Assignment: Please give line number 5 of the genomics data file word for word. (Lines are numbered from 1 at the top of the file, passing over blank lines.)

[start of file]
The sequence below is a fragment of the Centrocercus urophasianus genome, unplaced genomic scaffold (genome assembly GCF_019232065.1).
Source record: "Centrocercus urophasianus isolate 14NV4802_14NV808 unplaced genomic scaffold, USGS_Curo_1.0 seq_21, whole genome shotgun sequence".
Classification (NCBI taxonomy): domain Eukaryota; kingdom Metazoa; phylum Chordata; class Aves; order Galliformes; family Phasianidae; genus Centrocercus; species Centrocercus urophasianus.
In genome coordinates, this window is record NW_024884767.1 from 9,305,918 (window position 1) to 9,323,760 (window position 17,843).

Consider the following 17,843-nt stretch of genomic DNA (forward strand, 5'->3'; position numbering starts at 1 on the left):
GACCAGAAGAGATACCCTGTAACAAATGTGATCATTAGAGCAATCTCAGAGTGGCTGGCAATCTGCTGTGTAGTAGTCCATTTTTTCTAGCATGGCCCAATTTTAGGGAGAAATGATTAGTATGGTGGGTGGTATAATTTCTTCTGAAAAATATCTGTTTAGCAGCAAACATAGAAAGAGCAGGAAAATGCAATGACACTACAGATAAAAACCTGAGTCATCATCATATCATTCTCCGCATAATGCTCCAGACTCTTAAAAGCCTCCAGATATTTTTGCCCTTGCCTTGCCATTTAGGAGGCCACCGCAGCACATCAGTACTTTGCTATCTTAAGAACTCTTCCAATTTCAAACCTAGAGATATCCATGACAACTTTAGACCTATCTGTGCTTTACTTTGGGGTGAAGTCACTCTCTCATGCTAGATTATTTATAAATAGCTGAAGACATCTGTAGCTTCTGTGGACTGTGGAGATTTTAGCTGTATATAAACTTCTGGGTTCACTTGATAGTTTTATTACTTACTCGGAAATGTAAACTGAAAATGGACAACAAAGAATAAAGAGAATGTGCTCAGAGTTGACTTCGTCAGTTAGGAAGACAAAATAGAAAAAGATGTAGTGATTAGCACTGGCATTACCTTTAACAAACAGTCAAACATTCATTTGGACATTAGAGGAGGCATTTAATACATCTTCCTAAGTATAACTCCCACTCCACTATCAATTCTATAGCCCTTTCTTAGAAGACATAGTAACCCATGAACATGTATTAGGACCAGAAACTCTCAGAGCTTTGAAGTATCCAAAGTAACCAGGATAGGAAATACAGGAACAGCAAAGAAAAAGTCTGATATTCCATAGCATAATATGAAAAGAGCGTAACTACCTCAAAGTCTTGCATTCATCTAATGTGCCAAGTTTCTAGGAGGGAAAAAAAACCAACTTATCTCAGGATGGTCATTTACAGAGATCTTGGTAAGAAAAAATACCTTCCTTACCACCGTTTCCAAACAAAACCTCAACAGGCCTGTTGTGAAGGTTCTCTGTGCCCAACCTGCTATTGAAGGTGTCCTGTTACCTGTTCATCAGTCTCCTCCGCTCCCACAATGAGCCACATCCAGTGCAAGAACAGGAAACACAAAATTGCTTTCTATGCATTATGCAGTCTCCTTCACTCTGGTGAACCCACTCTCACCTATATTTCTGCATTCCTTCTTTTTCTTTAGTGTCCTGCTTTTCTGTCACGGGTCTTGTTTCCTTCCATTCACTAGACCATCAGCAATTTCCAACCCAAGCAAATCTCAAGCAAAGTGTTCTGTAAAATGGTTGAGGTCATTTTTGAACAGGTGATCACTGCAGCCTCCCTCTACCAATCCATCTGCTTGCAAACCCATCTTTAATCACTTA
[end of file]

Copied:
Consider the following 17,843-nt stretch of genomic DNA (forward strand, 5'->3'; position numbering starts at 1 on the left):